Dirty laundry aside, there's no denying who's running the show in Houston

Astros Dusty Baker, Jose Altuve, Jim Crane
It's his way or the highway. Composite image by Brandon Strange.
bench astros (1)

Looking back on the 2022 Astros’ season, most will have fond memories of how it ended: a World Series win to prove the haters and doubters wrong. This win secured a legacy or dynasty for the team. It validated the 2017 title by erasing the cloud of suspicion that the sole reason they won in 2017 was by cheating. The tinfoil hat wearing crowd can suck it! This team won fair and square!

While there are plenty of things to remember about this past season, one of the things that I’ll remember about is that Jim Crane carries the biggest stick on Crawford Street. Don’t believe me? Ask James Click. Hell, ask anyone in that organization. They’ll gladly tell you who’s in charge and who has final say on major decisions.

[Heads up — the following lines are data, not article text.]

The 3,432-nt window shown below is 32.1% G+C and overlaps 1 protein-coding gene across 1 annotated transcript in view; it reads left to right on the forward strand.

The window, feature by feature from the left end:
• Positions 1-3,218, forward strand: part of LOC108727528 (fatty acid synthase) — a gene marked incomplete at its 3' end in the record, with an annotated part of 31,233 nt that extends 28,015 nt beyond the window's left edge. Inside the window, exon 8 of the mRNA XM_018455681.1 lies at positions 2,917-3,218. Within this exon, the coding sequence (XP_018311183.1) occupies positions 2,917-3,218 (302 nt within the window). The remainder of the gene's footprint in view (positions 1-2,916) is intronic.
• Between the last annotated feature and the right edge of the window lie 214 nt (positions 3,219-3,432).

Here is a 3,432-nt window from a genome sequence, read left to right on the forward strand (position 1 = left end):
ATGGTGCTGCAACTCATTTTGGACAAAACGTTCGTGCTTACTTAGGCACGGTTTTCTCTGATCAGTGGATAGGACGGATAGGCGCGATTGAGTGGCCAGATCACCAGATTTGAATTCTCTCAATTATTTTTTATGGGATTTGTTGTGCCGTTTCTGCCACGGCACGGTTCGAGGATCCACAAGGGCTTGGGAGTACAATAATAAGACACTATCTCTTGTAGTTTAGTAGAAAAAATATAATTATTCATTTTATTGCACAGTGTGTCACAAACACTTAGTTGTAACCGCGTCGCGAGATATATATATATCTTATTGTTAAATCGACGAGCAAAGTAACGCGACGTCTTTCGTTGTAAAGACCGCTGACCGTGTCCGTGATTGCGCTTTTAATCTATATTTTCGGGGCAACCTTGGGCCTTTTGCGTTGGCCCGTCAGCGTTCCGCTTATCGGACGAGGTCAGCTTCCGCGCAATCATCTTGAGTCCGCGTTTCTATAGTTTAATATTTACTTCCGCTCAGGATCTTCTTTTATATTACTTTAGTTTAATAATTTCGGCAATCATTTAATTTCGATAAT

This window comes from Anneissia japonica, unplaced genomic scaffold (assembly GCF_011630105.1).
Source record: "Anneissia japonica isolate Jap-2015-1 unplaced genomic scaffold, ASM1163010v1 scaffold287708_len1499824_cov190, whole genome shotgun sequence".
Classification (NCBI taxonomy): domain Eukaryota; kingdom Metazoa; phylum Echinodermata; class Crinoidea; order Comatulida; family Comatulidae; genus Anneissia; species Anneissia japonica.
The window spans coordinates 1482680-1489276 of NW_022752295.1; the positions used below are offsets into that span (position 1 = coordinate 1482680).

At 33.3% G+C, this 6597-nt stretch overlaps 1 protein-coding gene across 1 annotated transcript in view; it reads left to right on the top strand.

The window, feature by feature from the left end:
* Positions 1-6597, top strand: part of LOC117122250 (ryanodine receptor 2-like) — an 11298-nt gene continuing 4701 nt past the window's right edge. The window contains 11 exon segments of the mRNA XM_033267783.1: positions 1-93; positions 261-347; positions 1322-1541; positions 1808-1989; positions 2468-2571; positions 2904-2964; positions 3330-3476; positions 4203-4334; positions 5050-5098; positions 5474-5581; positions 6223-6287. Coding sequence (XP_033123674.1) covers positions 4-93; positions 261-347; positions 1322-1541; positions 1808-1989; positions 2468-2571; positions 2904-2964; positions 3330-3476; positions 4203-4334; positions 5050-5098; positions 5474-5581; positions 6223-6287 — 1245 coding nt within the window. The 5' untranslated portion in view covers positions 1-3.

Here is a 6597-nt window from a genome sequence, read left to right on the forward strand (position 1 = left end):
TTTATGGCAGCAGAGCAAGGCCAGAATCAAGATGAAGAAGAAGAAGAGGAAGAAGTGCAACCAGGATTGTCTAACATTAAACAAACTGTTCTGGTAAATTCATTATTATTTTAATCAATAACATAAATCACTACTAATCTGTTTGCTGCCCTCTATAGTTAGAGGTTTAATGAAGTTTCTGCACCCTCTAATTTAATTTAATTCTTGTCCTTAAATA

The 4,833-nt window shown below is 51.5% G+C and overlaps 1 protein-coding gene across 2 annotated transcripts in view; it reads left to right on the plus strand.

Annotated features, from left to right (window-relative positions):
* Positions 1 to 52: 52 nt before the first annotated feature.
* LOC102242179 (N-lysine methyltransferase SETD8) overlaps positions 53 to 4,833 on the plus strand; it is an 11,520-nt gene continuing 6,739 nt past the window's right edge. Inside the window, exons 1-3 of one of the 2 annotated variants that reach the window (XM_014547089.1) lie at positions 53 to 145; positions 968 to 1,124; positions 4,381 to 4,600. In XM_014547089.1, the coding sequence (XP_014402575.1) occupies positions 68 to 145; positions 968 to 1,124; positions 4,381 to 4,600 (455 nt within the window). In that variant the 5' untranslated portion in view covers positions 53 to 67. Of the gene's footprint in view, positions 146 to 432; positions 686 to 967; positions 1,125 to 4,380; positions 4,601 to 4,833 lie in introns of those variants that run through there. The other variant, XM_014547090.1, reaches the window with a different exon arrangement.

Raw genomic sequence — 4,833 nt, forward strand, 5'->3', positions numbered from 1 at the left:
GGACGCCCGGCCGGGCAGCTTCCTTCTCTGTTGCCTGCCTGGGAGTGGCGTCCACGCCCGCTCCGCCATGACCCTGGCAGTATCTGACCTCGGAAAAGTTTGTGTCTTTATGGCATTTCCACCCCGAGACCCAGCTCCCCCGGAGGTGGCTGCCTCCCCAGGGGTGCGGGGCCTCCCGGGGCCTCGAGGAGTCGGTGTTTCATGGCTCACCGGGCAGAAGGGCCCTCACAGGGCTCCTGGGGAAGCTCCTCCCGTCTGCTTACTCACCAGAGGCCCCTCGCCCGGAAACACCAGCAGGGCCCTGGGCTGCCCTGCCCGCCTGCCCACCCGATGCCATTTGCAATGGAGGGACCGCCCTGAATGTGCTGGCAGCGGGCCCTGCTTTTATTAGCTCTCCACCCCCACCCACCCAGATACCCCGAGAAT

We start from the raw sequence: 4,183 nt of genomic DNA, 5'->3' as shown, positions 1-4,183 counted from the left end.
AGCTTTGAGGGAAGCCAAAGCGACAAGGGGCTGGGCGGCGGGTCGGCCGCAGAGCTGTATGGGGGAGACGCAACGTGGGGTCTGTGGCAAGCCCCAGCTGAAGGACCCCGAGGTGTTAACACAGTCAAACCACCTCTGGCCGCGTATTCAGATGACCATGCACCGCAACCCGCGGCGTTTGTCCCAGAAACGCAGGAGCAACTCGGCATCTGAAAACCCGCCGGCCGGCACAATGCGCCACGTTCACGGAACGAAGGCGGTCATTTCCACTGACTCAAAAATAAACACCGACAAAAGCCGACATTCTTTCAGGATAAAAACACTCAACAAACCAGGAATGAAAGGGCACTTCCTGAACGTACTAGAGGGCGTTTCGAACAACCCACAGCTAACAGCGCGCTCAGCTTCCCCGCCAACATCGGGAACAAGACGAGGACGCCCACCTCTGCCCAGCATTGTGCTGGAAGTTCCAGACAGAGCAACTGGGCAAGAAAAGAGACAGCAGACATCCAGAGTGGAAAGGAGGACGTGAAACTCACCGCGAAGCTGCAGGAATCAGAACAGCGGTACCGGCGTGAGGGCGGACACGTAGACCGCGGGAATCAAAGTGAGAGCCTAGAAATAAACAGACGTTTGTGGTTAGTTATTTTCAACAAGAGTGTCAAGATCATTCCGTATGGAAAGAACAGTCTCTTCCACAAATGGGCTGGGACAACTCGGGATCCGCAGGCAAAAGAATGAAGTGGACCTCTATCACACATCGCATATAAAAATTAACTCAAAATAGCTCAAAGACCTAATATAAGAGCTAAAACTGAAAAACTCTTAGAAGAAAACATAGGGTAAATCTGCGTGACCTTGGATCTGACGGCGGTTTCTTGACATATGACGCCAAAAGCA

After the sign stealing scandal and its subsequent fallout/punishments were handed down, Crane took a more hands-on approach. He hired Dusty Baker as manager. This move was seen as bringing in an old school baseball guy who’s known to be a players’ manager. He then hired Click to be his general manager. Click came from Tampa Bay where their philosophy is low and slow when it comes to building a winner.

Click’s low and slow approach (coupled with analytics), didn’t always jive with Dusty’s old school ways. However, when Crane wanted to make splash moves, Click resisted. That is where the rift began. That’s also where Click sealed his fate as Astros’ GM.